Tripsdrill is a small family park that likes to invest in strange and usually good attractions. They got 2 tilt freefalls with lap bars and wacky effects (hams on strings starts flying around!), a bathtub themed Mack log flume, the prototype Gerstlauer Bobsled (custom steel twister with hairpin turns, helixes and airtime hills) and other unique rides. They got a good relationship with Gerstlauer, so its natural they go with them. Total cost of Mammut plus the new area around it is only 6 millions euros (8.8 millions USD). If they would have went with Intamin, I can't imagine how much it would have cost!
As for El Toro getting rough: I guess this has nothing to do with the track but with the wheels. I know the feeling from Colossos, which can get quite horrible when the wheels are worn out. The track joints are very painful when that happens. New wheels will solve this problem.
The new Cordes/Gerstlauer woodie will have a new form of pre-fab track. I don´t yet know how it will be done.
1. It's a good list but I wish more people gave higher scores to some of the more classic experiences, like Schmecks and Allens. Nice to see Phoenix at #7, but for me it's up there with the best stuff being built today. Also would have like to have seen anything from Kennywood or any of the big old Allens place somewhere notable. Not that they're BETTER - but they're as worthy. Maybe not as extreme, though certainly more rideable in my own experience, especially when the cars have simpler means of restraint. I can't imagine a more fair and thorough way to measure "best" than the system Mitch has devised, but it seems "best" is now synonymous with "most intense", "most extreme", etc - rather than "most fun", "most magical". Giant Dipper on a summer night or Scream Machine on a humid Georgia afternoon? HEAVEN. Eh. I'm an old fart.
2. Any of you resisting a visit to Six Flags Great Adventure - I totally understand. The park was a total train wreck the last several years (decades?). But beleve me, the ultimate GAdv cynic - something happened in the last year, I don't know what, I don't know how, but they got it together. It's not perfect, it never will be, but you'd never know the place from just a year ago. Just go. Don't deprive yourself. The park is a joy.
I also love TH and even though there's not much to Boulder Dash it still kicked ass. Actually on the other hand I think BD may be better than Voyage. Let the flaming begin.
SFGAdv lover said:
^ Hurler PKD is at 112. Hurler PCar is at 110. But more importantly, who cares?
It is actually the best coaster I have ever been on. That includes Hades, Voyage, Boulder, El Toro, Mean Streak, and Son of Beast.
From what I gather here there are many who believe that the prefabricated Intamin wooden coasters with the polyurethane wheels break tradition and don’t feel like a true wooden coaster. I also think that there are a lot of anti Six Flags people here who can’t see past the fact that it was Six Flags who has built this wonder in the coaster industry.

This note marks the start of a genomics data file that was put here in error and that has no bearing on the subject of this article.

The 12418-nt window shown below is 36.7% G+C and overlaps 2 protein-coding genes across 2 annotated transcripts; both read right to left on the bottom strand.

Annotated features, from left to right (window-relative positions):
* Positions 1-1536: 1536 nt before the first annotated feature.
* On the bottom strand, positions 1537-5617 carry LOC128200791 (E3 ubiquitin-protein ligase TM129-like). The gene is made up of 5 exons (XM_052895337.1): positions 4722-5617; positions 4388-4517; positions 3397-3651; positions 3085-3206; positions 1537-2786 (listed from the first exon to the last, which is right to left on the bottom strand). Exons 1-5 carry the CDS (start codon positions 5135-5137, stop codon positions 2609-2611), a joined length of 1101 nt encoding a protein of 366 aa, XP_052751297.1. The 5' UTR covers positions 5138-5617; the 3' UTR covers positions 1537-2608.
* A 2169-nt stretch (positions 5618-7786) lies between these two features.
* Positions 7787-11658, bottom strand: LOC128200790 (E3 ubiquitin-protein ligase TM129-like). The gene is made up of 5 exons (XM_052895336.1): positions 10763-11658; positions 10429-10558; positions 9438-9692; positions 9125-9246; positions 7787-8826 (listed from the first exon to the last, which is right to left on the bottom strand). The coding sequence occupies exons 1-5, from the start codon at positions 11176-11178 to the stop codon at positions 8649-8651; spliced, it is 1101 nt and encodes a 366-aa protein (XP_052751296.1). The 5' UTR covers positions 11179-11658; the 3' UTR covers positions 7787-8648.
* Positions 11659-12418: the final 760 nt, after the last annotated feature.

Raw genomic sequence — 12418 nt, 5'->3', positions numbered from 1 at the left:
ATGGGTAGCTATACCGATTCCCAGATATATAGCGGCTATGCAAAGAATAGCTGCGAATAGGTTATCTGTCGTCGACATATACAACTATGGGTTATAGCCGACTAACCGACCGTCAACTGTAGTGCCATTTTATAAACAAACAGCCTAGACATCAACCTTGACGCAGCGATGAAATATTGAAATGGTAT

To say that El Toro is not a true wooden coaster is ludicrous. If anything Voyage is the imposter here with its steel support structure. At least El Toro has a traditional wooden frame. I think if you’re going give El Toro a demerit for having polyurethane wheels you have to give an equal demerit to Voyage for its steel support structure. There is no question that El Toro gives you the better ride, the smoother ride, and has the better drop so why isn’t it number one? I’ll tell you why it’s not and the answer is Six Flags.
It’s so disgusting to see that so many people can’t look past the faults of Six Flags and fill out their polls honestly. Why hasn’t Voyage received a lot for criticism for having a steel support structure? I just don’t understand how a wooden coaster that gives you a better, faster, smoother ride that has a structure built entirely out of wood, has hands down the most comfortable wooden coaster trains on the market can loose. It’s a shame and a disgrace that people would vote The Voyage #1 this year.
So all of you close minded scared people can keep on riding your “#1 wooden coaster” with your steel support structure and outdated trains while I’m riding a bigger, faster, smoother coaster with better airtime and comfy trains. El Toro is #1 in my book and if took the rest of the general public and put them on both coasters I’m sure they would agree with me.
"Laminated track" refers to the layering of wood. These new Intamin rides are milled from solid pieces of wood, steel joints are fitted to each end. Pieces of road steel are then attached to cover the gaps. See here or here.
Am I wrong in thinking Intamin wood track is laminated as well? I thought the only difference was it was done in a factory and shipped in sections to the site. From looking at it, it certainly looks like a bunch of laminated wood with plates of steel on the top and sides.
Notice how that is his/her *only* point of argument? What's that old saying about a grain of salt?
The structure of the ride is built using the standard method of assembling a frame on the ground, then hoisting it up with a crane and then bolting it in place.
The only difference I see between the prefab rides and "Standard" woodies is Cordes figured out a new way to build a woodie and then Intamin added poly wheels to it. Poly wheels alone won't save a woodie, as evidenced by Coaster Express.
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